“Callaghan Innovation is working actively with Ubiquitome and other businesses to help them navigate the new regulatory pathway.”
Pickering says his company has done okay over the past 18 months – but growth could have been “orders of magnitude” stronger with Ministry of Health approval.
“When we go overseas for export, the first question is ‘Tell us who’s using it in New Zealand’. And when they ask is it approved here, we have to say ‘no’.
“It’s definitely hurt our growth in terms of the global market.”
A potential conflict of interest
So who is the lucky company with a virtual monopoly on Covid PCR testing?
New Zealand-based Asia Pacific Healthcare Group (APHG) is fully-owned by NZ Healthcare Investments Ltd, which is 48 percent owned by the NZ Super Fund, the government investment company helping fund our future pension needs. The other big shareholder, also with 48 percent, is a Canadian company which goes by the name of 2767640 Ontario Ltd.
No one says APHG testing isn’t world class – it is. “Gold standard”, as the Government often says. The problem is that a testing regime stops being remotely gold standard when waiting times for a result stretch out five or even eight days.
So why has the ministry been unwilling to approve anyone except APHG?
Asked by the NZ Herald in July last year about a potential conflict of interest arising from one government ministry awarding the saliva testing contract (or indeed the main PCR contract) to a company almost 50 percent owned by another Government entity, the Ministry of Health denied any problems.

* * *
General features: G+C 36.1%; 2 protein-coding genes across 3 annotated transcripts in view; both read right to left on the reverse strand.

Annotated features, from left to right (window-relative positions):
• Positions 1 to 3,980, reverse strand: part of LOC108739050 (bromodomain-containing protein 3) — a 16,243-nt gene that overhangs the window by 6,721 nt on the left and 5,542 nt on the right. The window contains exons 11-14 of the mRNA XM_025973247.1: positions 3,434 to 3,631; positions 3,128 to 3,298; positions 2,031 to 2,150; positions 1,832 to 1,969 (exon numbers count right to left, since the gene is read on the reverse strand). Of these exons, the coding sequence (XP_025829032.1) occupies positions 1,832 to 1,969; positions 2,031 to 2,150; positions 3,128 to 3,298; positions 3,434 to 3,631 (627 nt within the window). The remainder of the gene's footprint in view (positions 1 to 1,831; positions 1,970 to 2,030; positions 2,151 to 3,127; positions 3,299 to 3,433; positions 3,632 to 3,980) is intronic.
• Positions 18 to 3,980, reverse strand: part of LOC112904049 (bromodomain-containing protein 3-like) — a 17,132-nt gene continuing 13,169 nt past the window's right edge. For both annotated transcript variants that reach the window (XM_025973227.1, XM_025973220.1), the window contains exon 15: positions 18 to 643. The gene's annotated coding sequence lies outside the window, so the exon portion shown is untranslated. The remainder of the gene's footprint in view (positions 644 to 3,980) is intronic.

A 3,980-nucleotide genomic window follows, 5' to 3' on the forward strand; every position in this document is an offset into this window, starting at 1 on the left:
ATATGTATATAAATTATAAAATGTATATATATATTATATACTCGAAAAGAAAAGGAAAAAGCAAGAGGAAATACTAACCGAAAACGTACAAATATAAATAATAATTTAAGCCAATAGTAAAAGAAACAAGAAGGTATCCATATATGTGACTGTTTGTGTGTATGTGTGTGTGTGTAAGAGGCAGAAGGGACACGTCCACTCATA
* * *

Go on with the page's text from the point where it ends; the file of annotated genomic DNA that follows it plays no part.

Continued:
“The successful tenderer was appointed after a comprehensive process, which followed Government procurement processes and included independent evaluation of proposals by panel members from across the testing sector,” a spokesperson said.
Just a few months later the damning Auditor General’s report confirmed there were indeed unresolved conflicts of interest and other problems in the tender process.
The Murdoch review
In October 2021, the Covid-19 Technical Testing Advisory Group, led by University of Otago infectious disease expert and now Vice-Chancellor, Professor David Murdoch set out to check the country’s Covid testing regime was fit for purpose as New Zealand moved from its elimination strategy to widespread community transmission.
The verdict: the Ministry had been too slow to adopt rapid testing, too slow to adopt saliva testing, and too slow to bring in rapid antigen testing.